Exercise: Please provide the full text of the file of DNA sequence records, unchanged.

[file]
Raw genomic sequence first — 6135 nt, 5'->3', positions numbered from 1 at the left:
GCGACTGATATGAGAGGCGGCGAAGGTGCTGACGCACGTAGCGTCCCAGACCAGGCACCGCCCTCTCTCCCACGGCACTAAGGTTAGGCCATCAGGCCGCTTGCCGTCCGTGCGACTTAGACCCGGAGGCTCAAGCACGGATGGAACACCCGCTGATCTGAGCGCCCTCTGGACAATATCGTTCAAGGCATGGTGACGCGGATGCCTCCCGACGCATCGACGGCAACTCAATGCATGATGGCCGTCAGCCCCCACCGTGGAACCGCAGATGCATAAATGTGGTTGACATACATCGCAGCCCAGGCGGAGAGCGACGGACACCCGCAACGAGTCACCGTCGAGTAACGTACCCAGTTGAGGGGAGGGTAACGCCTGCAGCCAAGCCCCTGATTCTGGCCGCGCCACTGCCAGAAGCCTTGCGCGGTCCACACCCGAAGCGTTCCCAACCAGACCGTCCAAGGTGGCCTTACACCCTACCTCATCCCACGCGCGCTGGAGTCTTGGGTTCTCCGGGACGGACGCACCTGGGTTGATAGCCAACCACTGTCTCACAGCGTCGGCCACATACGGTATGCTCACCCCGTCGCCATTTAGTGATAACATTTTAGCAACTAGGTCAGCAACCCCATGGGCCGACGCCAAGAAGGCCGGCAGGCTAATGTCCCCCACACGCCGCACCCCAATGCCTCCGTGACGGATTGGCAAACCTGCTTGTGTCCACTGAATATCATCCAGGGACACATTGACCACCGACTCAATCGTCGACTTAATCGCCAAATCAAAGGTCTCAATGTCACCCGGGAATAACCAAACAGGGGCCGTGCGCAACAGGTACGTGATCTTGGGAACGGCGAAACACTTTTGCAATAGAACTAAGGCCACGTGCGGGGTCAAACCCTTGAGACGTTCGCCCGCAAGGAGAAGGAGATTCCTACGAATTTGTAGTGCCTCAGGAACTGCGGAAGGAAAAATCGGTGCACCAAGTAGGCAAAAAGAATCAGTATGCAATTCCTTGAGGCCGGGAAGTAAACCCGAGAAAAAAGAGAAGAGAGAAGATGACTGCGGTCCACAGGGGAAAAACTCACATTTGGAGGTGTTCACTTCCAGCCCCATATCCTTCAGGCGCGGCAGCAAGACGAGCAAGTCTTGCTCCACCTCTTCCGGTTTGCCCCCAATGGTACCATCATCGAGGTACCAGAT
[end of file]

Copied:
Raw genomic sequence first — 6135 nt, 5'->3', positions numbered from 1 at the left:
GCGACTGATATGAGAGGCGGCGAAGGTGCTGACGCACGTAGCGTCCCAGACCAGGCACCGCCCTCTCTCCCACGGCACTAAGGTTAGGCCATCAGGCCGCTTGCCGTCCGTGCGACTTAGACCCGGAGGCTCAAGCACGGATGGAACACCCGCTGATCTGAGCGCCCTCTGGACAATATCGTTCAAGGCATGGTGACGCGGATGCCTCCCGACGCATCGACGGCAACTCAATGCATGATGGCCGTCAGCCCCCACCGTGGAACCGCAGATGCATAAATGTGGTTGACATACATCGCAGCCCAGGCGGAGAGCGACGGACACCCGCAACGAGTCACCGTCGAGTAACGTACCCAGTTGAGGGGAGGGTAACGCCTGCAGCCAAGCCCCTGATTCTGGCCGCGCCACTGCCAGAAGCCTTGCGCGGTCCACACCCGAAGCGTTCCCAACCAGACCGTCCAAGGTGGCCTTACACCCTACCTCATCCCACGCGCGCTGGAGTCTTGGGTTCTCCGGGACGGACGCACCTGGGTTGATAGCCAACCACTGTCTCACAGCGTCGGCCACATACGGTATGCTCACCCCGTCGCCATTTAGTGATAACATTTTAGCAACTAGGTCAGCAACCCCATGGGCCGACGCCAAGAAGGCCGGCAGGCTAATGTCCCCCACACGCCGCACCCCAATGCCTCCGTGACGGATTGGCAAACCTGCTTGTGTCCACTGAATATCATCCAGGGACACATTGACCACCGACTCAATCGTCGACTTAATCGCCAAATCAAAGGTCTCAATGTCACCCGGGAATAACCAAACAGGGGCCGTGCGCAACAGGTACGTGATCTTGGGAACGGCGAAACACTTTTGCAATAGAACTAAGGCCACGTGCGGGGTCAAACCCTTGAGACGTTCGCCCGCAAGGAGAAGGAGATTCCTACGAATTTGTAGTGCCTCAGGAACTGCGGAAGGAAAAATCGGTGCACCAAGTAGGCAAAAAGAATCAGTATGCAATTCCTTGAGGCCGGGAAGTAAACCCGAGAAAAAAGAGAAGAGAGAAGATGACTGCGGTCCACAGGGGAAAAACTCACATTTGGAGGTGTTCACTTCCAGCCCCATATCCTTCAGGCGCGGCAGCAAGACGAGCAAGTCTTGCTCCACCTCTTCCGGTTTGCCCCCAATGGTACCATCATCGAGGTACCAGAT